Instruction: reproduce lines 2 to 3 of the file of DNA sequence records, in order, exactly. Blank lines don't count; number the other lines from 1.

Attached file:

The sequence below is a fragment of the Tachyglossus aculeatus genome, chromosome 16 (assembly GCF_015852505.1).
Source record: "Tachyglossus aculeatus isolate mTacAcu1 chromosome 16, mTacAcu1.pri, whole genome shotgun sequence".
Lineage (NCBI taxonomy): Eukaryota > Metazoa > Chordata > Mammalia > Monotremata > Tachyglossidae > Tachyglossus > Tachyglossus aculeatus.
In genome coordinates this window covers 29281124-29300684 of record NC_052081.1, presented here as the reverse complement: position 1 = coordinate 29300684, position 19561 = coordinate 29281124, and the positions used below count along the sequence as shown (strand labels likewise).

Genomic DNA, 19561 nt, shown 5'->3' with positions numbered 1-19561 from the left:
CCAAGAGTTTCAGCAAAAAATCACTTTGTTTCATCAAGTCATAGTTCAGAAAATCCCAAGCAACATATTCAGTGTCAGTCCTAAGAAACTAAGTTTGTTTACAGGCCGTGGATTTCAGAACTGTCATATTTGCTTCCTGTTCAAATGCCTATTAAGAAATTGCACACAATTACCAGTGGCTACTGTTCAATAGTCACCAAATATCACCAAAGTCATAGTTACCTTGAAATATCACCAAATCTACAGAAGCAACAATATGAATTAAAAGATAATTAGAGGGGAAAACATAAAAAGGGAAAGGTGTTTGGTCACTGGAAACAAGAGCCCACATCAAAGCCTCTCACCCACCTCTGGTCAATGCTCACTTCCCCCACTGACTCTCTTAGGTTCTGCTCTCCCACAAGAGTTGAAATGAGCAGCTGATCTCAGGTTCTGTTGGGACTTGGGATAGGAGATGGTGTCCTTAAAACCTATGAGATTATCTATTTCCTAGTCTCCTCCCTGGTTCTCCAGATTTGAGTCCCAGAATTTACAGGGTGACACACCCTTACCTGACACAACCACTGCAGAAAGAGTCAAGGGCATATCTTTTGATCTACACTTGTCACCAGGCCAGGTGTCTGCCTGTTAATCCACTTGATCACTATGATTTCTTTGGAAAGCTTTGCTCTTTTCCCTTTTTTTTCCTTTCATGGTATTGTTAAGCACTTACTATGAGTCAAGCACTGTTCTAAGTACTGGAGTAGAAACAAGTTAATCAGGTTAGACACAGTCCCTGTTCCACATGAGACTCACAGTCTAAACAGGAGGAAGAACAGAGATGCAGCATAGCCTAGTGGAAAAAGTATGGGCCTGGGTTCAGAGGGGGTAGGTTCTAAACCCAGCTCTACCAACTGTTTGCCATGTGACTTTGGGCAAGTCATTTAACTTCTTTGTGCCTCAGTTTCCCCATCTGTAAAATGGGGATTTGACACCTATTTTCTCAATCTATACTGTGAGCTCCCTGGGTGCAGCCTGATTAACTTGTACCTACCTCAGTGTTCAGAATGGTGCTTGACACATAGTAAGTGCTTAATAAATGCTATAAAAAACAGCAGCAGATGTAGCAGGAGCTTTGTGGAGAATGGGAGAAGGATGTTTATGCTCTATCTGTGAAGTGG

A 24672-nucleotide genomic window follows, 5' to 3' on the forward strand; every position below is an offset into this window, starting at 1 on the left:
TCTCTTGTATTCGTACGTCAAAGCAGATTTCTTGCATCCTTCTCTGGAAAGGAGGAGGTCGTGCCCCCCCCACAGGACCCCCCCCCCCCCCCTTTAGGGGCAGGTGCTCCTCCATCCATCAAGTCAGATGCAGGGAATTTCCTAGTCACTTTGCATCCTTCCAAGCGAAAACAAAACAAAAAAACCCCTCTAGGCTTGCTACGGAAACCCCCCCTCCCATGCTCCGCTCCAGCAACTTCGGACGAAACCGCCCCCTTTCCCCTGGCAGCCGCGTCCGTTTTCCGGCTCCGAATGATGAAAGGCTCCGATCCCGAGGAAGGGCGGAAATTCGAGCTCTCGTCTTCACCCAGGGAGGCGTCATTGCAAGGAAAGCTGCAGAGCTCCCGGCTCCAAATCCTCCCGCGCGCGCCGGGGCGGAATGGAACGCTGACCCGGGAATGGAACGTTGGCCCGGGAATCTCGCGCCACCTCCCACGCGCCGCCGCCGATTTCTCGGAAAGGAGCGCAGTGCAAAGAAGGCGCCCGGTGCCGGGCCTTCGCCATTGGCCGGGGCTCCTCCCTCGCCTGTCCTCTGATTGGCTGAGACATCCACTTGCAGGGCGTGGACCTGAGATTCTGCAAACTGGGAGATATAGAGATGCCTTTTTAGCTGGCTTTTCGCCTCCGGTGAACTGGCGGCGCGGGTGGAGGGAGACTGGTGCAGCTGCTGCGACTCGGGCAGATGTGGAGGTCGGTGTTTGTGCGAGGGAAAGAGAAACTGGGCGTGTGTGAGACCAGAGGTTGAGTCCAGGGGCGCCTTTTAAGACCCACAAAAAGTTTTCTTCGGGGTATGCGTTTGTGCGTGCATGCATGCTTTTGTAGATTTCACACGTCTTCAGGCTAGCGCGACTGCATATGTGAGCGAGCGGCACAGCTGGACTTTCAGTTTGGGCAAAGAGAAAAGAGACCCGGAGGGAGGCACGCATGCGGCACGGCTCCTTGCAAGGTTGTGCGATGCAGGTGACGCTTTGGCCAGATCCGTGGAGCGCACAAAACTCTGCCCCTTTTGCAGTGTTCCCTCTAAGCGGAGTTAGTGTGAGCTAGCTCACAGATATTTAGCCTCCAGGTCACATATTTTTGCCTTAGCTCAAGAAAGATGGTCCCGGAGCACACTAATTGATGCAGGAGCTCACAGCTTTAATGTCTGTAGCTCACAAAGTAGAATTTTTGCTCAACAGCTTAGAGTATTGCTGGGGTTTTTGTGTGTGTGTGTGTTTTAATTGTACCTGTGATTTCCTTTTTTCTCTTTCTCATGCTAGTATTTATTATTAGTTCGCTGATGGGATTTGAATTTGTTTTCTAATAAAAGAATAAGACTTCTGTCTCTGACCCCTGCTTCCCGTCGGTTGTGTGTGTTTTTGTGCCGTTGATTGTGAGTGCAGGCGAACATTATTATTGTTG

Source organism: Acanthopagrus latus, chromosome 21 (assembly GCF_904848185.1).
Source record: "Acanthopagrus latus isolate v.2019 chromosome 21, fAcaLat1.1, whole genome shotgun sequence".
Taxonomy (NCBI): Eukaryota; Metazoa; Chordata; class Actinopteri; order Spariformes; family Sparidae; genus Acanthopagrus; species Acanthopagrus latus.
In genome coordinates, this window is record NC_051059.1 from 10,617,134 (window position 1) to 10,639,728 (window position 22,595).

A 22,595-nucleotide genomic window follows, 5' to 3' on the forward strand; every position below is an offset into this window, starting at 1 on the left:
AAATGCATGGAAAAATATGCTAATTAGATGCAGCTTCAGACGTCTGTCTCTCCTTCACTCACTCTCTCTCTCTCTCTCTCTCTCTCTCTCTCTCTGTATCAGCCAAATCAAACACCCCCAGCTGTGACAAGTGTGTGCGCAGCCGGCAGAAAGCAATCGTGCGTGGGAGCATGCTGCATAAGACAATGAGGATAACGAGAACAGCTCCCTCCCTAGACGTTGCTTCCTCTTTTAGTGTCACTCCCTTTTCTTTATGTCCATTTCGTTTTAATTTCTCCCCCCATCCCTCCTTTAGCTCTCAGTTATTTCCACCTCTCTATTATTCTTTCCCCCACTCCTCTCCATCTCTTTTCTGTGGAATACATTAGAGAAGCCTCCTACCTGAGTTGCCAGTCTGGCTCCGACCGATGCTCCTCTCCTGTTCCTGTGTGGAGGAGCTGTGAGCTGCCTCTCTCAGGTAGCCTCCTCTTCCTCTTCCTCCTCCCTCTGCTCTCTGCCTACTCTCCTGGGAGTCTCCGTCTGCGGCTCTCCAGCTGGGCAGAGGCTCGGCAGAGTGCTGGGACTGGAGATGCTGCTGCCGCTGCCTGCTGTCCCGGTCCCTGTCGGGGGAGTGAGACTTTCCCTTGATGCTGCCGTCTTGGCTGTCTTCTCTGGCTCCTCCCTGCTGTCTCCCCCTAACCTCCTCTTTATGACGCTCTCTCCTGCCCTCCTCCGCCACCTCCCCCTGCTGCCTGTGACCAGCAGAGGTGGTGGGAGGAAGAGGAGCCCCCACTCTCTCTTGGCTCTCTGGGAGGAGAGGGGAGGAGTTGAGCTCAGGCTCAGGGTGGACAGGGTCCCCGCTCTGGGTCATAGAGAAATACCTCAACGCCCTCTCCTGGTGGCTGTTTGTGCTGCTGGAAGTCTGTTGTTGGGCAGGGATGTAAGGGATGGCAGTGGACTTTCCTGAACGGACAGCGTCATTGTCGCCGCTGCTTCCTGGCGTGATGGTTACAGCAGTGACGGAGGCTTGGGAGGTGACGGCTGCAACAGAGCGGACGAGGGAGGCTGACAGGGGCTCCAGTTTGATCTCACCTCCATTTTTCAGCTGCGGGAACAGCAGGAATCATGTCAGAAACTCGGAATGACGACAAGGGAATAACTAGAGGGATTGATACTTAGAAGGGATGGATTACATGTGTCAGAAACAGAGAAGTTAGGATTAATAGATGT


Source record: "Tachyglossus aculeatus isolate mTacAcu1 chromosome 16, mTacAcu1.pri, whole genome shotgun sequence".
Lineage (NCBI taxonomy): Eukaryota > Metazoa > Chordata > Mammalia > Monotremata > Tachyglossidae > Tachyglossus > Tachyglossus aculeatus.